PBS and NPR for Southwest Florida
Play Live Radio
Next Up:
Available On Air Stations

Hispanic Heritage in SWFL: Lucy Maldonado

Rachel Iacovone
Lucy Maldonado

We're now more than halfway through Hispanic Heritage Month, which extends from September 15th through October 15th.
So, in honor of those of Hispanic heritage here in Southwest Florida, WGCU is featuring local Latinos from across the region — from all sorts of professions, genders and backgrounds.
Today, you'll hear the story of a woman whose history led her to her career in finance with Lee County.

Hi, my name is Lucy Maldanado. I am proud to be a Hispanic American.

Hispanic Heritage Month really means that we can reflect back on the values of our community, the values of our diverse culture, and just the smiles and the memories and the food, the laughter, the playing of dominoes, the upbringing of children, the core values of hardworking Americans bringing forth into the community.

My mother, Lucy Cuevas, and my father, Santos Cuevas, both are Puerto Rican. My father passed away when I was 16. My mother will be 80 – God willing – in January, and she is our queen.  I have two children, Adriana and Angel Maldanado, and I am the fiscal manager for Lee County Board of County Commissioners.

I started off this career as a cashier about 17 years ago, and now, I’m the fiscal manager. So, through hard work and devotion and the values that my Puerto Rican parents instilled in me as a child, I was able to succeed.

My father was a strict man.  But, he actually moved down because the doctors told him he had a year to live, and we decided we would, as a family, move to Florida. When we moved down to Florida, it was a bit difficult for my mother because, in New York, everybody kind of spoke Spanish, but in Lehigh, that just wasn’t the case. So, I can remember, as a child, we spoke a lot of English to our mother, trying to kind of teach her. We actually made labels all around the house to guide her and teach her the language. 

My father actually lived for 13 additional years after the doctor gave him his one year of life to live. So, when I was 16, he passed away, and then, two months later, my brother tragically passed away.

Financially, our family was devastated. So, it was mom with three girls – young girls – all in high school. So, me and my sisters, we band together. We went to odd and end jobs. I can even remember selling candy out of my pocketbook, and we just made it work. Mom always taught us that you had to work hard. You had to work hard if you wanted to succeed in life.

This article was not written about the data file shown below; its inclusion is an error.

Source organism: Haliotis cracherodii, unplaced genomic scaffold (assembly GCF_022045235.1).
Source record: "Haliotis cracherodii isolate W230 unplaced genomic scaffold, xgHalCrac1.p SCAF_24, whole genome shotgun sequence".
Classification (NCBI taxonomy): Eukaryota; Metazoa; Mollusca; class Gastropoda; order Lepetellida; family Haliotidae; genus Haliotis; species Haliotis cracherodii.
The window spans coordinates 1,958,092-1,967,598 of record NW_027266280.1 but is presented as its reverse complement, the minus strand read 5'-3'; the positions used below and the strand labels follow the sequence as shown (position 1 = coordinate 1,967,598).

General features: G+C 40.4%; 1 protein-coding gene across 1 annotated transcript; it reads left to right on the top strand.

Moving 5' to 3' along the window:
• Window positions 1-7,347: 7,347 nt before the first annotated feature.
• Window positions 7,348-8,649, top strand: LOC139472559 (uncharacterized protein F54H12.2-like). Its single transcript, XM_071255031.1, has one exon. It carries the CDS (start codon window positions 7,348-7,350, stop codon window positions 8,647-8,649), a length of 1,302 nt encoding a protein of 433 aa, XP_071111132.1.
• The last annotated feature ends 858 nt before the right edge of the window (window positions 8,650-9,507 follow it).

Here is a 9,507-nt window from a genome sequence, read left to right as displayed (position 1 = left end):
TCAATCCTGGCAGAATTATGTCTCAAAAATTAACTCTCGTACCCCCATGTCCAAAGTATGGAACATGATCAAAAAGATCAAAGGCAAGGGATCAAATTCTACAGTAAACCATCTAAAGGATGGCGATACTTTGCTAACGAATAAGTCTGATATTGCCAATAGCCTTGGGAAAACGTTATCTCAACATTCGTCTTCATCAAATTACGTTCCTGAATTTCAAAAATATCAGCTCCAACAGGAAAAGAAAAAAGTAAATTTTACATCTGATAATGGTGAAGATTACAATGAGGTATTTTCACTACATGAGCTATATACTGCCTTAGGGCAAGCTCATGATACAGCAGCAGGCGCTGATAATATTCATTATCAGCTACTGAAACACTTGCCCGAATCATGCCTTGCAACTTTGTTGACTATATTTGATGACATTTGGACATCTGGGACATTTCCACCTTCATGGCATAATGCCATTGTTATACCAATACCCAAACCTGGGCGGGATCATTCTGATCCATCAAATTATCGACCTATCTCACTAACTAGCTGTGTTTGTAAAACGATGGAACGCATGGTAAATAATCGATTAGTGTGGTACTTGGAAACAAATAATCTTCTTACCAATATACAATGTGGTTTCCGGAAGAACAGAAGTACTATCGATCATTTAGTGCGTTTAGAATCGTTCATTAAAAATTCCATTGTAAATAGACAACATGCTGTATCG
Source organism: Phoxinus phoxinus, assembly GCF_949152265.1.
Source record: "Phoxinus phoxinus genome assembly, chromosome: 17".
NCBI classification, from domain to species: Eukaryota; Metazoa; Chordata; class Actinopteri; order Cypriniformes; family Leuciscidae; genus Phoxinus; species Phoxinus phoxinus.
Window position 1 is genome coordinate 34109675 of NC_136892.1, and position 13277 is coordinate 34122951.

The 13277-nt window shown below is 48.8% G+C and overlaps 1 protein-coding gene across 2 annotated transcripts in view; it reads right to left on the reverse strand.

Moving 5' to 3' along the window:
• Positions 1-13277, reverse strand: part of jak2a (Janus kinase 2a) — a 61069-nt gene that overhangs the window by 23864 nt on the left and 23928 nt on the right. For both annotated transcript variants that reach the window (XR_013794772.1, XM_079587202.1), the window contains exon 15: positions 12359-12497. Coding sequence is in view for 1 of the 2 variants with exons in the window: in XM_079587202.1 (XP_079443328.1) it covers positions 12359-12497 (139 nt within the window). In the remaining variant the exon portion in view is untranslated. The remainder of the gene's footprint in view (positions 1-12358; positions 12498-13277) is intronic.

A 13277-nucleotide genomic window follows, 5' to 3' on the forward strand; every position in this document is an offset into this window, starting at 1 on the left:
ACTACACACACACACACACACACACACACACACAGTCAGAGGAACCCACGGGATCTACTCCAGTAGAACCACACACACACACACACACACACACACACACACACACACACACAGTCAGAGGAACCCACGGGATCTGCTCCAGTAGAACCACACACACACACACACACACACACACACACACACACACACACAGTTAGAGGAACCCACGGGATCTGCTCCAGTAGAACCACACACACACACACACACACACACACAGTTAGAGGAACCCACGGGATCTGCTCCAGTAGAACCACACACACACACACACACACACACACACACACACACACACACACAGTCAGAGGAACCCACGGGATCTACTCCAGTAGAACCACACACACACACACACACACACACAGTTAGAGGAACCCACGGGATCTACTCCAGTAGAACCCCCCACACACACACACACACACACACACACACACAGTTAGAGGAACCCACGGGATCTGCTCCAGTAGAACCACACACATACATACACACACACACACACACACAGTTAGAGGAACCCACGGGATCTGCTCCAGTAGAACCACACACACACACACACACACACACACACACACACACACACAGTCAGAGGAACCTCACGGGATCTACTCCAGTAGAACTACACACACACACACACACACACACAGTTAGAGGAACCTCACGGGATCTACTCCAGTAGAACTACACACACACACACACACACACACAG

Seeing us financially distraught really kind of geared me into the position where I’m in today, which is the fiscal manager for the visitor and convention bureau.

My son, Angel, and my daughter, Adriana – they are given the blessing of my mom caring for them while I’m working. She instills that same philosophy of hard work, devotion, care, helping others without ever expecting anything in return.

She is 79 years old and volunteers every Friday at her church to hand out food to the people that need within our community in Lehigh Acres. She’s just an inspiration. She’s an inspiration to me, to my children, to our family.

I think family is one of the truest core values that Hispanics have. You know, we bond together at the most difficult time, and we lift each other up. We are happy when we succeed, and we respect one another.

Overall, being Hispanic motivates other Hispanics to grow within the community, within their roles. They’ll ask you, “So, what did you do? How did you get here?” And, that’s when you sit down and you explain to them, you know, the core values that we have as Hispanics, they just need to pull from that and bring it forward to succeed in their careers. So, I hope that I do the same thing for my children, so that they can see that hard work, dedication, definitely does pay off in the long run.

Rachel Iacovone is a reporter and associate producer of Gulf Coast Live for WGCU News. Rachel came to WGCU as an intern in 2016, during the presidential race. She went on to cover Florida Gulf Coast University students at President Donald Trump's inauguration on Capitol Hill and Southwest Floridians in attendance at the following day's Women's March on Washington.Rachel was first contacted by WGCU when she was managing editor of FGCU's student-run media group, Eagle News. She helped take Eagle News from a weekly newspaper to a daily online publication with TV and radio branches within two years, winning the 2016 Society of Professional Journalists Mark of Excellence Award for Best Use of Multimedia in a cross-platform series she led for National Coming Out Day. She also won the Mark of Excellence Award for Feature Writing for her five-month coverage of an FGCU student's transition from male to female.As a WGCU reporter, she produced the first radio story in WGCU's Curious Gulf Coast project, which answered the question: Does SWFL Have More Cases of Pediatric Cancer?Rachel graduated from Florida Gulf Coast University with a bachelor's degree in journalism.